Israel and Poland inch closer to bridging WW2 restitution rift

After a period of degraded diplomatic relations, the Israeli ambassador has submitted his credentials to the Polish president

Poland’s President Andrzej Duda has confirmed that Israeli Ambassador Yacov Livne submitted his credentials on Tuesday. The move comes almost a year since the heads of the diplomatic missions of the two nations were recalled over Poland’s controversial law on restitutions, which denied Jews compensation for property taken from them during World War II.

Duda’s Israeli counterpart, President Isaac Herzog, called the return of the ambassador “an important first step to advancing Israeli-Polish relations” and said he hoped to reciprocate by receiving the credentials of Poland’s new envoy soon.

Last week, Duda and Herzog held direct talks on the situation. The Polish leader announced the impending restoration of ambassadorial ties after the meeting.

Thank you President @AndrzejDuda for receiving Ambassador @YacovLivne‘s credentials: an important first step to advancing Israeli-Polish relations. I hope to receive the letters of credence of the new Polish ambassador in Israel soon.🇮🇱🇵🇱 https://t.co/d7ZI9q7PWv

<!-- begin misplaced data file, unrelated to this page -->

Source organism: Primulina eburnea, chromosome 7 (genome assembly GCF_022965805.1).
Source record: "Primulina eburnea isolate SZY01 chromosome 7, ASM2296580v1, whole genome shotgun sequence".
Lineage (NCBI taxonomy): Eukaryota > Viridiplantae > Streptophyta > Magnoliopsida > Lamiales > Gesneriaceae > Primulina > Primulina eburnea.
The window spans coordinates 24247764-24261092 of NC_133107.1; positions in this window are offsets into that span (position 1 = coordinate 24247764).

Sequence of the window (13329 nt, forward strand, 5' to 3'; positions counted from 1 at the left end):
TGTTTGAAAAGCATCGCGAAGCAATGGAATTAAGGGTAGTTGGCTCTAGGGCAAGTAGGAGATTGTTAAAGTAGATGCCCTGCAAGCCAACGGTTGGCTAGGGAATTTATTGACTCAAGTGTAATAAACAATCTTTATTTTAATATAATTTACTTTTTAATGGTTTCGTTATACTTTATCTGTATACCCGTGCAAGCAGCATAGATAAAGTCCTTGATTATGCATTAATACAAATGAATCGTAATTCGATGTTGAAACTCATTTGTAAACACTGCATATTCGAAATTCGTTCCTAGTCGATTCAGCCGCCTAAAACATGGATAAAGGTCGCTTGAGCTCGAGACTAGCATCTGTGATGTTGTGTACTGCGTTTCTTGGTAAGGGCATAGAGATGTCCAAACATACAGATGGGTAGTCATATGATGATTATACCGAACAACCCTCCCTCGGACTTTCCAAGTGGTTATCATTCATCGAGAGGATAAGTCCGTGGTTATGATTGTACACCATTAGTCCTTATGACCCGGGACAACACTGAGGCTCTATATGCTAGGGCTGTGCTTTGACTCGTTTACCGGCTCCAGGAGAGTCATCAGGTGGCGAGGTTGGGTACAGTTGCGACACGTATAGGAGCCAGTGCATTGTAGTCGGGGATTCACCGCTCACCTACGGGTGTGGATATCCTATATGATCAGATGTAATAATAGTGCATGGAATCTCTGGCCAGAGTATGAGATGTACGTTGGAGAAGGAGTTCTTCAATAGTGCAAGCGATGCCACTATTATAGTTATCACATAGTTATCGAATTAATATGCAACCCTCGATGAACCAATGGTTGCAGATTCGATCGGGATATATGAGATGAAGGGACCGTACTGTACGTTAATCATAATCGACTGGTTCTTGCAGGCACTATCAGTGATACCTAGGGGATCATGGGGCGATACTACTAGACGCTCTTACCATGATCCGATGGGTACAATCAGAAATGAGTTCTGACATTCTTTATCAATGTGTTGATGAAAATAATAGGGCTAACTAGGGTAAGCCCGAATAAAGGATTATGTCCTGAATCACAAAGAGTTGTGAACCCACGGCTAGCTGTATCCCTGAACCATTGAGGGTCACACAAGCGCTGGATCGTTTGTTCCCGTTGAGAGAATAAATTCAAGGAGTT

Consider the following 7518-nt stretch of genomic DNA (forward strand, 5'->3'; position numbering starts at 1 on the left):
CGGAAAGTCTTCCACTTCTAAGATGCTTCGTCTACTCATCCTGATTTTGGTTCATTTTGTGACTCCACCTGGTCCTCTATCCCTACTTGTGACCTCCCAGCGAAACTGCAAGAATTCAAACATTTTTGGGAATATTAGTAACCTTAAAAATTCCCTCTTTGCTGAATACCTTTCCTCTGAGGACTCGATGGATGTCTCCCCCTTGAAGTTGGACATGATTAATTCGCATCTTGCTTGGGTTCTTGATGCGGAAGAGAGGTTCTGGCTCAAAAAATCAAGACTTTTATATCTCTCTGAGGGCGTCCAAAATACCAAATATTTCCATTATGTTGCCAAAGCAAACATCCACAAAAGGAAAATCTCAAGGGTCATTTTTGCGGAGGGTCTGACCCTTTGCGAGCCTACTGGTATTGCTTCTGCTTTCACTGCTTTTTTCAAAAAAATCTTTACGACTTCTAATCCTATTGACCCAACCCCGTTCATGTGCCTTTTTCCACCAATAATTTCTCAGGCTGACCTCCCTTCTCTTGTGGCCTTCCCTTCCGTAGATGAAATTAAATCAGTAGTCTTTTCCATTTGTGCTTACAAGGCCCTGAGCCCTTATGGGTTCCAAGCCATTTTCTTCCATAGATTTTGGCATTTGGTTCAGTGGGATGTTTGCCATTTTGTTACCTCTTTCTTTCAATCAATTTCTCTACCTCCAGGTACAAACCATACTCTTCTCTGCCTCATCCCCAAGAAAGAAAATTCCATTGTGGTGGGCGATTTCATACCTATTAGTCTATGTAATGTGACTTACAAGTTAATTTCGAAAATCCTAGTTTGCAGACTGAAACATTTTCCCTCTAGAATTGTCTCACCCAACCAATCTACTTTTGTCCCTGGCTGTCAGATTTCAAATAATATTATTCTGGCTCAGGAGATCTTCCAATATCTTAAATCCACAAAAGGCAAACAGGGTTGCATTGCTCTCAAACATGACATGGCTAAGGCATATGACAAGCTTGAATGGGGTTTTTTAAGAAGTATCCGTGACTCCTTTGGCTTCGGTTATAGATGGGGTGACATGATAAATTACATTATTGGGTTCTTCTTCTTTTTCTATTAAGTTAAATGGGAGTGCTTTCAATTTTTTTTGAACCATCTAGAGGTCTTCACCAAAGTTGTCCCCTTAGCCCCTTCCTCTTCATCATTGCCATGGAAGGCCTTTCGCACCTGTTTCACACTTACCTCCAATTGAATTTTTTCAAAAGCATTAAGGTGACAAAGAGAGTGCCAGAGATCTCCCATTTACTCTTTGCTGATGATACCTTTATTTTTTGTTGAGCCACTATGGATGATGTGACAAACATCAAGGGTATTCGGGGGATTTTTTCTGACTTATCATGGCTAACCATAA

— יצחק הרצוג Isaac Herzog (@Isaac_Herzog) July 12, 2022

Duda’s foreign relations adviser Jakub Kumoch commented on the progress on Tuesday, stressing that it did not amount to turning the page on the dispute between the two nations, since Israel still had problems with the law that caused the rift. Rather, the two presidents “see a chance for normal relations” he said, adding that he hoped “that this time we will all be able to take advantage of this opportunity.”


READ MORE: Poland is not seeking revenge against Ukraine – president

Tensions between the two nations had escalated over several years, culminating in the recalling of envoys in August 2021. The trigger was a Polish law that limited the ability of Jews to seek restitution for property seized from them during the Nazi German occupation of Poland and not subsequently returned after the war. 

At the time, the Israeli government called the legislation “anti-Semitic and immoral.” Polish officials branded the criticism as being symptomatic of “an increased hatred of Poland and Poles” in Israel.

You may also like...

Generated by Feedzy